13. The method of claim 12 wherein a profile of the single beam is non-uniform and the individual beams are unequal in intensity.
14. The method of claim 9 wherein the light sources comprise portions of a beam outgoing from an AOM and modulating one of the light sources comprises operating a RF modulator of the AOM in response to the data and allowing the resulting acoustic wave to propagate to a portion of the AOM corresponding to the one of the light sources.
15. The method of claim 2 wherein the light sources are not matched in intensity.
16. The method of claim 1 wherein the light sources comprise a linear array of lasers and wherein the lasers are not matched in intensity.
The invention relates to laser scanning and in particular, to scanning of thermal materials, also known as thermographic materials, with high power lasers.
With the increased speed of laser scanning systems the exposure time of a single pixel is exceedingly short. This time is sometimes too short for the desired chemical reaction to take place in the material being exposed. Increasing the power does not solve the problem, as it causes the top layer of the material to become too hot and ablate or decompose, while the material below the surface remains cold.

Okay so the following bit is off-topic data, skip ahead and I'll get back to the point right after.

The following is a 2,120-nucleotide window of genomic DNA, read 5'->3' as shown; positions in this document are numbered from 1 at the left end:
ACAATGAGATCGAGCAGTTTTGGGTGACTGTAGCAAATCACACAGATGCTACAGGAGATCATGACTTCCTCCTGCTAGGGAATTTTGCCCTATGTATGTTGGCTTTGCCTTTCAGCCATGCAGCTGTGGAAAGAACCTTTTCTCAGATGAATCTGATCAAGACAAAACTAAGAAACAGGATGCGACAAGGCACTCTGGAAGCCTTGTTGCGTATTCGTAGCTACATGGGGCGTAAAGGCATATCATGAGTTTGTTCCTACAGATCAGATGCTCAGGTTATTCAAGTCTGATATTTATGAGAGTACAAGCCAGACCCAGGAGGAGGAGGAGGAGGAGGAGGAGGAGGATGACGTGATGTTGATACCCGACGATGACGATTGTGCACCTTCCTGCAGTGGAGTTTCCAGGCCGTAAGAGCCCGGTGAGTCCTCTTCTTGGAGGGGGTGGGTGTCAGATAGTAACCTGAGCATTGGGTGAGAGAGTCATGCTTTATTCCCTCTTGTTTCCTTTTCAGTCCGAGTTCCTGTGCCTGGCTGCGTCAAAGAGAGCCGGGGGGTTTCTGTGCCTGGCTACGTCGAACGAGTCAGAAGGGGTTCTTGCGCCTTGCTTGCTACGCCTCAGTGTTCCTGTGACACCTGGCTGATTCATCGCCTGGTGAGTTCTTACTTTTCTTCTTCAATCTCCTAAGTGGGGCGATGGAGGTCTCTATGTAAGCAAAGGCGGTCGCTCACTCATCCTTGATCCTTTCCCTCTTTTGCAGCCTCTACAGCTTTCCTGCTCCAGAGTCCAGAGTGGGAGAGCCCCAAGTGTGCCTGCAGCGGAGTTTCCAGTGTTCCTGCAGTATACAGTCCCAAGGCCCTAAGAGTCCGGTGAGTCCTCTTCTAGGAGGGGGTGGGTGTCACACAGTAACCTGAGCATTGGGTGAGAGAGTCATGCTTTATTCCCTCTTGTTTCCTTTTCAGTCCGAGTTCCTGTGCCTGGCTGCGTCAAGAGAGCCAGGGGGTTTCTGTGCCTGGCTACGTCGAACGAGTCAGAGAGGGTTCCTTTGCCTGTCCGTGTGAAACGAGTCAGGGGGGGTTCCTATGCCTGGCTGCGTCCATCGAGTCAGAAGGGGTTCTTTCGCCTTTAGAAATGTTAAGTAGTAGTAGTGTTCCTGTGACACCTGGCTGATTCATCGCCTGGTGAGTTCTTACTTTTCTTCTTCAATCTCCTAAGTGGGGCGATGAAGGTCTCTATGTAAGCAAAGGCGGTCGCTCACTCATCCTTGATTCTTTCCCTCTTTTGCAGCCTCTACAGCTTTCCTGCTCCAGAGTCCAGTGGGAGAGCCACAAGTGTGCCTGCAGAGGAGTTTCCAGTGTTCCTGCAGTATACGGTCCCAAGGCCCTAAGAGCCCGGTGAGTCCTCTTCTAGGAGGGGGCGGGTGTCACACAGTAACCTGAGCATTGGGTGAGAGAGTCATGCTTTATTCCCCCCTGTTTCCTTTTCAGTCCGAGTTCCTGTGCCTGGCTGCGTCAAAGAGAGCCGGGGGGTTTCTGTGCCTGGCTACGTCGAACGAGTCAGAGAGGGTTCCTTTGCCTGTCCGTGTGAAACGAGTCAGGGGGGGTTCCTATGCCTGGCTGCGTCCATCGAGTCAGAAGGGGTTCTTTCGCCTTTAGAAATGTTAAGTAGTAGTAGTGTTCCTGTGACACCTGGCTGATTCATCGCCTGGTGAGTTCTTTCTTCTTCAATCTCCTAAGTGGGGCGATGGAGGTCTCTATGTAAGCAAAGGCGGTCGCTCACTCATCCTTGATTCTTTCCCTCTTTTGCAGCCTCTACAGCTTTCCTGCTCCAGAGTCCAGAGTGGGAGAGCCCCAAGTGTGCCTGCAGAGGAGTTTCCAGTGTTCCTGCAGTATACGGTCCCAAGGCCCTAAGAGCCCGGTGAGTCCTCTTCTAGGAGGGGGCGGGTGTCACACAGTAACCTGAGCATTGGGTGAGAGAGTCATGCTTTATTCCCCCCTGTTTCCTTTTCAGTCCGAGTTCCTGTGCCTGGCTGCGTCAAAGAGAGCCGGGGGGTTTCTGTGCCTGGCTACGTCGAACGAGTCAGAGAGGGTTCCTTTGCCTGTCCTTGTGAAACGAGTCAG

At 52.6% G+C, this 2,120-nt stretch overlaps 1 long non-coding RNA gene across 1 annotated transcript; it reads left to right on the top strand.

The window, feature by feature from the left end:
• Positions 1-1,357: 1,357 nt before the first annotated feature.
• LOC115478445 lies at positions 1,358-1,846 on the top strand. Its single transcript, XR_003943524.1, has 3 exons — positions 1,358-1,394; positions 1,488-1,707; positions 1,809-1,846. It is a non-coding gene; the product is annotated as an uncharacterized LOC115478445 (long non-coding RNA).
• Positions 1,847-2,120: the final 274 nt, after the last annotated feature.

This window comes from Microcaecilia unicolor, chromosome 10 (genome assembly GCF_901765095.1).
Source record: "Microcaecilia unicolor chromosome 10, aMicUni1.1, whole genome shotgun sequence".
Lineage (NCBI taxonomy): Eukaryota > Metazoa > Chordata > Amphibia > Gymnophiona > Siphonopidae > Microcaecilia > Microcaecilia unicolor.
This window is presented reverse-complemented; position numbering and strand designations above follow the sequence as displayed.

For example, in a modern laser scanner of the internal drum type used to expose thermal printing plates, dwell times as short as 10 nS are used. This exposure time is much shorter than the thermal time constant of the plate active polymer layer, being about 1 μS for a typical plate. As the exposure time is about 100 times shorter than the thermal time constant, the surface of the polymer has to be heated up to thousands of degrees centigrade to allow the average temperature to be about a hundred degrees (after the heat distributed itself throughout the polymer layer). Such a high peak temperature causes the polymer to decompose or ablate instead of undergoing the desired transformation.